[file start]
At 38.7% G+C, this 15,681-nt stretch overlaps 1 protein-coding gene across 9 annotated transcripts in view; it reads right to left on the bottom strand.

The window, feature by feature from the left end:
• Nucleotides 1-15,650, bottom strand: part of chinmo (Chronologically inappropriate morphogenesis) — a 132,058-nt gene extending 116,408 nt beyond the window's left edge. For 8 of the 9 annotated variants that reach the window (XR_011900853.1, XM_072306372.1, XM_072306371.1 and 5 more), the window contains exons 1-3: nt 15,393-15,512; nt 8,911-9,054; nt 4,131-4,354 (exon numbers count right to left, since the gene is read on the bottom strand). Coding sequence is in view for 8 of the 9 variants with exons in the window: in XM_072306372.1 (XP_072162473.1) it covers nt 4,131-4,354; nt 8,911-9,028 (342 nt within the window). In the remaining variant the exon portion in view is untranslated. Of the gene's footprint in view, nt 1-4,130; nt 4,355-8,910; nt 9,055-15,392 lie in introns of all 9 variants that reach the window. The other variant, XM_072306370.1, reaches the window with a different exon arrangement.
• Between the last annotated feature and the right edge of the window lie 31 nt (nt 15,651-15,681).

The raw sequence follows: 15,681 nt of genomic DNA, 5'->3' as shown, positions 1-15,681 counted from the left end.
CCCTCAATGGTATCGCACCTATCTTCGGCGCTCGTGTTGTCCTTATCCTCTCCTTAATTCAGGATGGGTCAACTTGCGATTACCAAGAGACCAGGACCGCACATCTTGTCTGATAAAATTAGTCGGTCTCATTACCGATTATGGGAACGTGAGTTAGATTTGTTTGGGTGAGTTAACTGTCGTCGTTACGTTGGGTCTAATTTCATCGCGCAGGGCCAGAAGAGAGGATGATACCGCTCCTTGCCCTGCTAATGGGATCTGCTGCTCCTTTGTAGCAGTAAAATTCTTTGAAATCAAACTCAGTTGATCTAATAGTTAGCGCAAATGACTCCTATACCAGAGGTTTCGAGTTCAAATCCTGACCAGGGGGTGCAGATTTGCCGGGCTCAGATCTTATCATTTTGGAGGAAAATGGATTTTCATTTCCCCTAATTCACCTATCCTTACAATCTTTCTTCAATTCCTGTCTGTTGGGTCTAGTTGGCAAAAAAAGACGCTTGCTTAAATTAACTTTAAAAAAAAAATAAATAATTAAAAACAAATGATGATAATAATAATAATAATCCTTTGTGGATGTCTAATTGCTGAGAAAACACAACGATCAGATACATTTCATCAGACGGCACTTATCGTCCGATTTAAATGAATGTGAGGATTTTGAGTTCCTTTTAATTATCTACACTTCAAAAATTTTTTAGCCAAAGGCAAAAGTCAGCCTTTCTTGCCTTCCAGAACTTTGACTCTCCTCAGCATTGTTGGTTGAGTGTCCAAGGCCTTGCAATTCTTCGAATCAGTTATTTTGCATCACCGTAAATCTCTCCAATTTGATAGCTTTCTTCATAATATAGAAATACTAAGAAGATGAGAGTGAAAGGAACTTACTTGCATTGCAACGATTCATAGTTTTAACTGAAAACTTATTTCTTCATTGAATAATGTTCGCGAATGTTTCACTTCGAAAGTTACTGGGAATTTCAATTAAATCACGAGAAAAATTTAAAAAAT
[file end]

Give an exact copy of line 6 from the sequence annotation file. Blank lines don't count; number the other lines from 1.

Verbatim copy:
CCCTCAATGGTATCGCACCTATCTTCGGCGCTCGTGTTGTCCTTATCCTCTCCTTAATTCAGGATGGGTCAACTTGCGATTACCAAGAGACCAGGACCGCACATCTTGTCTGATAAAATTAGTCGGTCTCATTACCGATTATGGGAACGTGAGTTAGATTTGTTTGGGTGAGTTAACTGTCGTCGTTACGTTGGGTCTAATTTCATCGCGCAGGGCCAGAAGAGAGGATGATACCGCTCCTTGCCCTGCTAATGGGATCTGCTGCTCCTTTGTAGCAGTAAAATTCTTTGAAATCAAACTCAGTTGATCTAATAGTTAGCGCAAATGACTCCTATACCAGAGGTTTCGAGTTCAAATCCTGACCAGGGGGTGCAGATTTGCCGGGCTCAGATCTTATCATTTTGGAGGAAAATGGATTTTCATTTCCCCTAATTCACCTATCCTTACAATCTTTCTTCAATTCCTGTCTGTTGGGTCTAGTTGGCAAAAAAAGACGCTTGCTTAAATTAACTTTAAAAAAAAAATAAATAATTAAAAACAAATGATGATAATAATAATAATAATCCTTTGTGGATGTCTAATTGCTGAGAAAACACAACGATCAGATACATTTCATCAGACGGCACTTATCGTCCGATTTAAATGAATGTGAGGATTTTGAGTTCCTTTTAATTATCTACACTTCAAAAATTTTTTAGCCAAAGGCAAAAGTCAGCCTTTCTTGCCTTCCAGAACTTTGACTCTCCTCAGCATTGTTGGTTGAGTGTCCAAGGCCTTGCAATTCTTCGAATCAGTTATTTTGCATCACCGTAAATCTCTCCAATTTGATAGCTTTCTTCATAATATAGAAATACTAAGAAGATGAGAGTGAAAGGAACTTACTTGCATTGCAACGATTCATAGTTTTAACTGAAAACTTATTTCTTCATTGAATAATGTTCGCGAATGTTTCACTTCGAAAGTTACTGGGAATTTCAATTAAATCACGAGAAAAATTTAAAAAAT